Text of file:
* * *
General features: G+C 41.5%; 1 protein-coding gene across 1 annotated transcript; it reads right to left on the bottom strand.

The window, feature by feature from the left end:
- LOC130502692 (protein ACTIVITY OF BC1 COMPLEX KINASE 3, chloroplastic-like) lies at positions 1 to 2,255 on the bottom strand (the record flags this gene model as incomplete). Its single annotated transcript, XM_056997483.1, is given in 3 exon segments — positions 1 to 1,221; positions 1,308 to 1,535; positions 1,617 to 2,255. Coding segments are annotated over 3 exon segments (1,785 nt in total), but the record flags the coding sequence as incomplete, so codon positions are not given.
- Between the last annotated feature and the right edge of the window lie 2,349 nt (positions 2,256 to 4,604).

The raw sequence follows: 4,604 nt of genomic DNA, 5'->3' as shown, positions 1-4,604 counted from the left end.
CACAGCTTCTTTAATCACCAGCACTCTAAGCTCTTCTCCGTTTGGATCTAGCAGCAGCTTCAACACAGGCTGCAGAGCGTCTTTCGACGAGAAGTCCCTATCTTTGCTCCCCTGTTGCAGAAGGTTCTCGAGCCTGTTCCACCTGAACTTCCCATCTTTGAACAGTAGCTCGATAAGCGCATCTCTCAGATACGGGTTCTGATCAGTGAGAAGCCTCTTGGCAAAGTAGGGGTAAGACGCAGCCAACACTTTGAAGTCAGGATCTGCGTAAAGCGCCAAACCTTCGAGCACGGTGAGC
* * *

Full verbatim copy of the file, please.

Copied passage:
General features: G+C 41.5%; 1 protein-coding gene across 1 annotated transcript; it reads right to left on the bottom strand.

The window, feature by feature from the left end:
- LOC130502692 (protein ACTIVITY OF BC1 COMPLEX KINASE 3, chloroplastic-like) lies at positions 1 to 2,255 on the bottom strand (the record flags this gene model as incomplete). Its single annotated transcript, XM_056997483.1, is given in 3 exon segments — positions 1 to 1,221; positions 1,308 to 1,535; positions 1,617 to 2,255. Coding segments are annotated over 3 exon segments (1,785 nt in total), but the record flags the coding sequence as incomplete, so codon positions are not given.
- Between the last annotated feature and the right edge of the window lie 2,349 nt (positions 2,256 to 4,604).

The raw sequence follows: 4,604 nt of genomic DNA, 5'->3' as shown, positions 1-4,604 counted from the left end.
CACAGCTTCTTTAATCACCAGCACTCTAAGCTCTTCTCCGTTTGGATCTAGCAGCAGCTTCAACACAGGCTGCAGAGCGTCTTTCGACGAGAAGTCCCTATCTTTGCTCCCCTGTTGCAGAAGGTTCTCGAGCCTGTTCCACCTGAACTTCCCATCTTTGAACAGTAGCTCGATAAGCGCATCTCTCAGATACGGGTTCTGATCAGTGAGAAGCCTCTTGGCAAAGTAGGGGTAAGACGCAGCCAACACTTTGAAGTCAGGATCTGCGTAAAGCGCCAAACCTTCGAGCACGGTGAGC